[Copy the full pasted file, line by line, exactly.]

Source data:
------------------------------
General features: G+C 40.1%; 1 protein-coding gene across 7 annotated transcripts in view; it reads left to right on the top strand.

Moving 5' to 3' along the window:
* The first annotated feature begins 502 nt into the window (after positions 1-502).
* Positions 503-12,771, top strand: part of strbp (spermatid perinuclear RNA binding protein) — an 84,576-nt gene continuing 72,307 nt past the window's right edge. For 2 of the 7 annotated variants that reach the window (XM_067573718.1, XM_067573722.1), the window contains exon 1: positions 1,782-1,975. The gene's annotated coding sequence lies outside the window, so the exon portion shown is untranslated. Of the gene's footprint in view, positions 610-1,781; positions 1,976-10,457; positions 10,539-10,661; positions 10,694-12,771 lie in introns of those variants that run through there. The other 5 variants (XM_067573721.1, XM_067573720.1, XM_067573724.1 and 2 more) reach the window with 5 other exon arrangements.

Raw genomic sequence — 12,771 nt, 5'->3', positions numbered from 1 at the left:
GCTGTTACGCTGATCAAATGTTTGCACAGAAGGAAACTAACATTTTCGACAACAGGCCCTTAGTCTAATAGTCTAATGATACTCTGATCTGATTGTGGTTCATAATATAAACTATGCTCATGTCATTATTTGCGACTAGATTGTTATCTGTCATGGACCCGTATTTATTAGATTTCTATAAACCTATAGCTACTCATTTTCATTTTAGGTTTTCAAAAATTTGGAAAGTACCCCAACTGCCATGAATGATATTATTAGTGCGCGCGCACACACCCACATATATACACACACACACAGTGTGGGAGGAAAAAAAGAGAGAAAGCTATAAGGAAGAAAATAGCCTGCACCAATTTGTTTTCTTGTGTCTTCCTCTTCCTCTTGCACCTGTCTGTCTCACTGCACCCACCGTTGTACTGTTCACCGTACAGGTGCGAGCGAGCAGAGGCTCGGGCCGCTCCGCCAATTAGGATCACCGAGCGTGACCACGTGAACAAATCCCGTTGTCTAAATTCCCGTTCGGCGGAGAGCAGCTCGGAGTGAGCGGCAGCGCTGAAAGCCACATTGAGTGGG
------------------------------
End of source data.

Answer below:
General features: G+C 40.1%; 1 protein-coding gene across 7 annotated transcripts in view; it reads left to right on the top strand.

Moving 5' to 3' along the window:
* The first annotated feature begins 502 nt into the window (after positions 1-502).
* Positions 503-12,771, top strand: part of strbp (spermatid perinuclear RNA binding protein) — an 84,576-nt gene continuing 72,307 nt past the window's right edge. For 2 of the 7 annotated variants that reach the window (XM_067573718.1, XM_067573722.1), the window contains exon 1: positions 1,782-1,975. The gene's annotated coding sequence lies outside the window, so the exon portion shown is untranslated. Of the gene's footprint in view, positions 610-1,781; positions 1,976-10,457; positions 10,539-10,661; positions 10,694-12,771 lie in introns of those variants that run through there. The other 5 variants (XM_067573721.1, XM_067573720.1, XM_067573724.1 and 2 more) reach the window with 5 other exon arrangements.

Raw genomic sequence — 12,771 nt, 5'->3', positions numbered from 1 at the left:
GCTGTTACGCTGATCAAATGTTTGCACAGAAGGAAACTAACATTTTCGACAACAGGCCCTTAGTCTAATAGTCTAATGATACTCTGATCTGATTGTGGTTCATAATATAAACTATGCTCATGTCATTATTTGCGACTAGATTGTTATCTGTCATGGACCCGTATTTATTAGATTTCTATAAACCTATAGCTACTCATTTTCATTTTAGGTTTTCAAAAATTTGGAAAGTACCCCAACTGCCATGAATGATATTATTAGTGCGCGCGCACACACCCACATATATACACACACACACAGTGTGGGAGGAAAAAAAGAGAGAAAGCTATAAGGAAGAAAATAGCCTGCACCAATTTGTTTTCTTGTGTCTTCCTCTTCCTCTTGCACCTGTCTGTCTCACTGCACCCACCGTTGTACTGTTCACCGTACAGGTGCGAGCGAGCAGAGGCTCGGGCCGCTCCGCCAATTAGGATCACCGAGCGTGACCACGTGAACAAATCCCGTTGTCTAAATTCCCGTTCGGCGGAGAGCAGCTCGGAGTGAGCGGCAGCGCTGAAAGCCACATTGAGTGGG